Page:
Some autumn storms with lots of rain have raised water levels in mountain reservoirs, and eased the need for restrictions on water consumption in Oslo. City officials have lifted measures put in place to save water last spring.
The conservation measures apparently helped, too, according to the leader of Oslo’s city government, Raymond Johansen. “I’m impressed by Oslo folks’ contributions during the past several months,” he said when announcing an end to the still-voluntary measures. “This situation has taught us that we can’t take nature’s resources for granted.”
The city is also finally constructing a new multi-billion-kroner water delivery system to Oslo from the Holsfjord west of the Norwegian capital, aimed at ensuring safe drinking water supplies. Oslo has long had excellent, cold drinking water right out of the tap, but most all of it comes from just one large lake in the local valley of Maridalen, which in turn is fed by creeks running through the northern hills and forests of Nordmarka.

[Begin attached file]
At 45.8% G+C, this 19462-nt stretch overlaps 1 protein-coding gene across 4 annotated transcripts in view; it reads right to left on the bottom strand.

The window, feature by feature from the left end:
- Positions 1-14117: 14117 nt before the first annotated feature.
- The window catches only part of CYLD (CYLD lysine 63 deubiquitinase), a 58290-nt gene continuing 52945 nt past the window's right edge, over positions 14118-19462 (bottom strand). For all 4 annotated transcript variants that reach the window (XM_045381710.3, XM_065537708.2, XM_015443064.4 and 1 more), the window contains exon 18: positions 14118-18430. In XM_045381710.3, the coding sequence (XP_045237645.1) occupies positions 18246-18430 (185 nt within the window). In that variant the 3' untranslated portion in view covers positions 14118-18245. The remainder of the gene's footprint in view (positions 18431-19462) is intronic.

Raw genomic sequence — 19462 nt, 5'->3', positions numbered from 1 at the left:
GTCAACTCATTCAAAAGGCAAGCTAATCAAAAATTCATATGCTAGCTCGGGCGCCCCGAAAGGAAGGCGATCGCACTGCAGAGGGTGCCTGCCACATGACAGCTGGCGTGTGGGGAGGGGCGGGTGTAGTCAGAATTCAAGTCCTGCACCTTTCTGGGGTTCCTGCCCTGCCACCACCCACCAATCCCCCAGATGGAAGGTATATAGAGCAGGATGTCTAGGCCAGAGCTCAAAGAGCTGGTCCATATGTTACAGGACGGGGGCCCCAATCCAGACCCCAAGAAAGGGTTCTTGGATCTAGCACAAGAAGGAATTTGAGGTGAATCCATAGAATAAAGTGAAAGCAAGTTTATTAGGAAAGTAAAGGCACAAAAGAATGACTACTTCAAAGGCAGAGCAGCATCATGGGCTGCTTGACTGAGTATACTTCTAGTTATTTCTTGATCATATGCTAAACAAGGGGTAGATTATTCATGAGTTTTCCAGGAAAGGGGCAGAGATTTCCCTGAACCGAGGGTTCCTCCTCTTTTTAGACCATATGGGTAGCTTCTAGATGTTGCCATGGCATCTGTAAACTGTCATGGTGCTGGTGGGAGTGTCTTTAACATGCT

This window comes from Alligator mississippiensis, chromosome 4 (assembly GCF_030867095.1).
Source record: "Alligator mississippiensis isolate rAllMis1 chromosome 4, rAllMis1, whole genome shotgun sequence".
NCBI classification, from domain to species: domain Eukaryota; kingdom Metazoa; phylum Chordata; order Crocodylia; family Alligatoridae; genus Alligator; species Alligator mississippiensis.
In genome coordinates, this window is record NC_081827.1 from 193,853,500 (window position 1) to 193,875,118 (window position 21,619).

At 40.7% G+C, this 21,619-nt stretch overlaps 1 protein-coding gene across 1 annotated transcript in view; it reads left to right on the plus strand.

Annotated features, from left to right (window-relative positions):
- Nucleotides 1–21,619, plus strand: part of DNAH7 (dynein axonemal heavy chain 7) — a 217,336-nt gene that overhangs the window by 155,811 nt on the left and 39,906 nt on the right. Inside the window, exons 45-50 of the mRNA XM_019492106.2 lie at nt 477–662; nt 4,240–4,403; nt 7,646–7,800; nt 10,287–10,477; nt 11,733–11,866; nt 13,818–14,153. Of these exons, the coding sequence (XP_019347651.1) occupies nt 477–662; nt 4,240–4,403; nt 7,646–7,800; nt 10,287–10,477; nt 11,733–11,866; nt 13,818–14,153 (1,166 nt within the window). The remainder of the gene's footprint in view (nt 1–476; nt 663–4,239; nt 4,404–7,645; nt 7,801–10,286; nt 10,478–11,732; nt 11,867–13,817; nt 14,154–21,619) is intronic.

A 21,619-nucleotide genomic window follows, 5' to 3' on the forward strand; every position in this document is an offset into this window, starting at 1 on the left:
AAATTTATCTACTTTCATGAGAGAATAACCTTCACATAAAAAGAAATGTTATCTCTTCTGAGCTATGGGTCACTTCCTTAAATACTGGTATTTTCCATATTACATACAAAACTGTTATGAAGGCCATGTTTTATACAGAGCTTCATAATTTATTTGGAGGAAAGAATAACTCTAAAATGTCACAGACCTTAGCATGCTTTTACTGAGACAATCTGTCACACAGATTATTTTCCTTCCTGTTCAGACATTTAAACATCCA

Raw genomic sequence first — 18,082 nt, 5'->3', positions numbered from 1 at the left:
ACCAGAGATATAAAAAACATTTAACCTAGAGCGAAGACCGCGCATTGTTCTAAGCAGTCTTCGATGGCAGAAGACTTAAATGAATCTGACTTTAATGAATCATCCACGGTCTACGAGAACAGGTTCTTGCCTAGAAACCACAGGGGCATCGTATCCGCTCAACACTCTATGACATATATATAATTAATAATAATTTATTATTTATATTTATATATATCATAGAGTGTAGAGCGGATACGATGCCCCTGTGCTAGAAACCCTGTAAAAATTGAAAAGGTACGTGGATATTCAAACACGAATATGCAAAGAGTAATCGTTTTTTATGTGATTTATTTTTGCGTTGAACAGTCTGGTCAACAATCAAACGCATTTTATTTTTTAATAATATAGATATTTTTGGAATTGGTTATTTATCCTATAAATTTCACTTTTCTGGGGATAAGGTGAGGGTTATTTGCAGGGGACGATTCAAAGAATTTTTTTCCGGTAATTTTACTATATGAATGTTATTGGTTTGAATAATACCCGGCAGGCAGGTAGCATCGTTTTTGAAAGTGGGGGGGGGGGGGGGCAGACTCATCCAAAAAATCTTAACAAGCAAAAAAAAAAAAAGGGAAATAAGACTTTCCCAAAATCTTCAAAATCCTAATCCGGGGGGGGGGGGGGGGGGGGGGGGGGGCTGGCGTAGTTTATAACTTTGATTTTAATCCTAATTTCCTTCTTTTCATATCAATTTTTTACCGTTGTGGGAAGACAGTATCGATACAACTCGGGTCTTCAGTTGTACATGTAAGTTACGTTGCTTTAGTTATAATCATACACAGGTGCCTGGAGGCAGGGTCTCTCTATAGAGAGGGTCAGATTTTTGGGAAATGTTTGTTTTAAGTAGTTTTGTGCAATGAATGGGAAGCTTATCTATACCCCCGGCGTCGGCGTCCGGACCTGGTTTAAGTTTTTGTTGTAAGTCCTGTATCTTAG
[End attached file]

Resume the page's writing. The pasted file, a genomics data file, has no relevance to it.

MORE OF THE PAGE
That lake, which covers 90 percent of the drinking water for Oslo’s 700,000 residents will now be joined by another source, important since the lake fell to record-low water levels last winter and spring. Now they’re back up at 77 percent of normal, which is set at 83.9 percent. The new water into Oslo from Holsfjord is expected to start flowing in 2028.